Guest post from Robyn Randall, ASID
A new year is upon us and as it relates to your Scottsdale area home, you may want to throw out all the old and start over at the beginning. Not everyone has the luxury of being able to afford a total makeover, but there are certain things you can do to give new life to your environment without breaking the bank.
In this first of two posts, I am will talk about the "what" and the "how" and in the next post, I will provide some ideas for changes that will refresh your home's look without undertaking a major project.
If there is something you want to tackle right away, the first thing I always suggest when you’re spending money on your home: establish a budget. Although I usually get that 'deer in the headlights' expression when I approach this topic, it is an important one. There are no hard and fast rules as to how to establish what your budget is. My guess is that you’ll know what is realistic for you.
Next, decide what rooms or areas you want to update. Maybe the budget will only cover one area initially, but as you begin with the first area and work your way through, the next area you tackle will be easier because you will have begun to think creatively and know some good tricks to cost effectively make those changes.
[quote style="boxed" float="right"]An important thing to keep in mind, especially if you are only doing one room or area at a time, is that your home should “flow”. [/quote]
An important thing to keep in mind, especially if you are only doing one room or area at a time, is that your home should “flow”. In our schooling, designers are taught the Principles and Elements of Design.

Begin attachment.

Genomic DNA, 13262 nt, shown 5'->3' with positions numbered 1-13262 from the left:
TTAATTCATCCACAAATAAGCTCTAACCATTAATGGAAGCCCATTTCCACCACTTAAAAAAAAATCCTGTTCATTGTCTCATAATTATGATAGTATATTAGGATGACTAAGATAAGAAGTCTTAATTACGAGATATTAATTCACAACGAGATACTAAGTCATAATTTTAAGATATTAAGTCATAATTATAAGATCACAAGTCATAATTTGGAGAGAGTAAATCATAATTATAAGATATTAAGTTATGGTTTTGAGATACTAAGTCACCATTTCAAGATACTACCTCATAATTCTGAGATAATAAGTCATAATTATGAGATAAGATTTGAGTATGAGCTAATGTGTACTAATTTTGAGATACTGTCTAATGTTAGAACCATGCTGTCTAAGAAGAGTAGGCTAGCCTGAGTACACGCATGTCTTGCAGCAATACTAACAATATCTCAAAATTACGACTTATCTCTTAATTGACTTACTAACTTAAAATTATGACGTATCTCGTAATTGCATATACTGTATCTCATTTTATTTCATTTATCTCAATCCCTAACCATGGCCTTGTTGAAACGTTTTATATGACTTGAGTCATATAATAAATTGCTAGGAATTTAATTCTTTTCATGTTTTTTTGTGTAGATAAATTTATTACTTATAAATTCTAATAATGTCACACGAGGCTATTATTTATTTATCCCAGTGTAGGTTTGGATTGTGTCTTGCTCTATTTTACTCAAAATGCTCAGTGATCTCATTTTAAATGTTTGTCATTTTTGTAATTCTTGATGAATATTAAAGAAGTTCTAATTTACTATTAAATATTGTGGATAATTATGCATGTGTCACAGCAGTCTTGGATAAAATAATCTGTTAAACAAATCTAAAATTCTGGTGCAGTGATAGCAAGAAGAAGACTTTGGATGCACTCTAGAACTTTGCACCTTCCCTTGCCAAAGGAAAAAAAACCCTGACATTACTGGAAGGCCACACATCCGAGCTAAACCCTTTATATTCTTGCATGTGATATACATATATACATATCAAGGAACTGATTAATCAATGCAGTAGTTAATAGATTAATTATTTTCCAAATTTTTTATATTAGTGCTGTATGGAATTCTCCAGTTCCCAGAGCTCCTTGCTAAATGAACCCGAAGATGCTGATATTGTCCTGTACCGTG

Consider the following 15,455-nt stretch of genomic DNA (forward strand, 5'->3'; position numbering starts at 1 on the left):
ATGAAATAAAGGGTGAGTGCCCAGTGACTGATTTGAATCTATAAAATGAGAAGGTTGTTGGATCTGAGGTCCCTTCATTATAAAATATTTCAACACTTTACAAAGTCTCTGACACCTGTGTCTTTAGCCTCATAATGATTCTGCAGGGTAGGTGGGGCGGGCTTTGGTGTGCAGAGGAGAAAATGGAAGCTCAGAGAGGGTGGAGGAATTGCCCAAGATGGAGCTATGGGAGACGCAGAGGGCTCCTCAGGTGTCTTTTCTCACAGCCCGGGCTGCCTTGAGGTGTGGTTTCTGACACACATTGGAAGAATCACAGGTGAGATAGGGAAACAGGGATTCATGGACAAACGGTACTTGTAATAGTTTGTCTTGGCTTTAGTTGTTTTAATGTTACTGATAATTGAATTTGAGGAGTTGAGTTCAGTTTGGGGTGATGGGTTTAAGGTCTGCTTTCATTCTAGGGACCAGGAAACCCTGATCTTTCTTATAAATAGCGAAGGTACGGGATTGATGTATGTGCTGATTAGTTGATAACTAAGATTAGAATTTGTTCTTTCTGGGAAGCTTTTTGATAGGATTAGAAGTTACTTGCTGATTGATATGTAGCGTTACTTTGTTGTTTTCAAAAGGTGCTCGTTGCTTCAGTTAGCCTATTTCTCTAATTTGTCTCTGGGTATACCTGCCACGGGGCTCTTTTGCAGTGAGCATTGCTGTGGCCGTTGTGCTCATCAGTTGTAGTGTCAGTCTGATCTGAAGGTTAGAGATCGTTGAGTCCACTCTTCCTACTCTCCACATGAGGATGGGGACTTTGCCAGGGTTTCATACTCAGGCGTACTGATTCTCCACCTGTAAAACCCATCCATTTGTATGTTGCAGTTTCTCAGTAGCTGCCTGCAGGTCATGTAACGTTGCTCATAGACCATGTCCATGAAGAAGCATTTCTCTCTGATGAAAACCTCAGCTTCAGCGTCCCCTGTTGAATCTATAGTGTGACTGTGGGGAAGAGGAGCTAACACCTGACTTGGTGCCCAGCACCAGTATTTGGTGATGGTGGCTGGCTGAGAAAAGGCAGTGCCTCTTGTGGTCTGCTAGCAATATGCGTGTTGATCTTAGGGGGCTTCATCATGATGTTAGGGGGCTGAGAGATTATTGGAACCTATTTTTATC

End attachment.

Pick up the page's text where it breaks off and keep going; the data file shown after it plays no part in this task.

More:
These are our guiding and fundamental tools used throughout the design process and are briefly described below in an attempt to help the reader understand that there is some “science” to what we do and will hopefully help you in the process. There are many articles related to these two critical design components online, so feel free to research, dig in and get a more in-depth understanding.
DESIGN ELEMENTS are the “what” component.
- Line: Simply put…either the horizontal, vertical, etc., direction of a given plane.
- Shape: Two dimensional objects enclosed by lines. An area that is contained within an implied line, or is seen and identified because of color or value changes.
- Form: Three dimensional objects enclosed by a surface.
- Color: Tint, tone and shade of reflected light (Note: Without light, color is not visible).
- Texture: The tactile feel or visual appearance of an object.
- Space: The area around, within or between objects or images.
DESIGN PRINCIPLES are the “how to” component.
- Balance: The visual weight and distribution of an element.
- Proportion: The relative size and scale of things.
- Rhythm: The use of recurring elements to keep the eye moving.
- Emphasis: An item or area that is used to catch the viewers attention or be the focus of the room (i.e.; fireplace).
- Unity/Harmony: The relationship between all elements.
- Repetition: Repeating of design elements.
I hope you found this information helpful. In the next post, I will provide specific ideas on areas you may want to tackle as you update your home.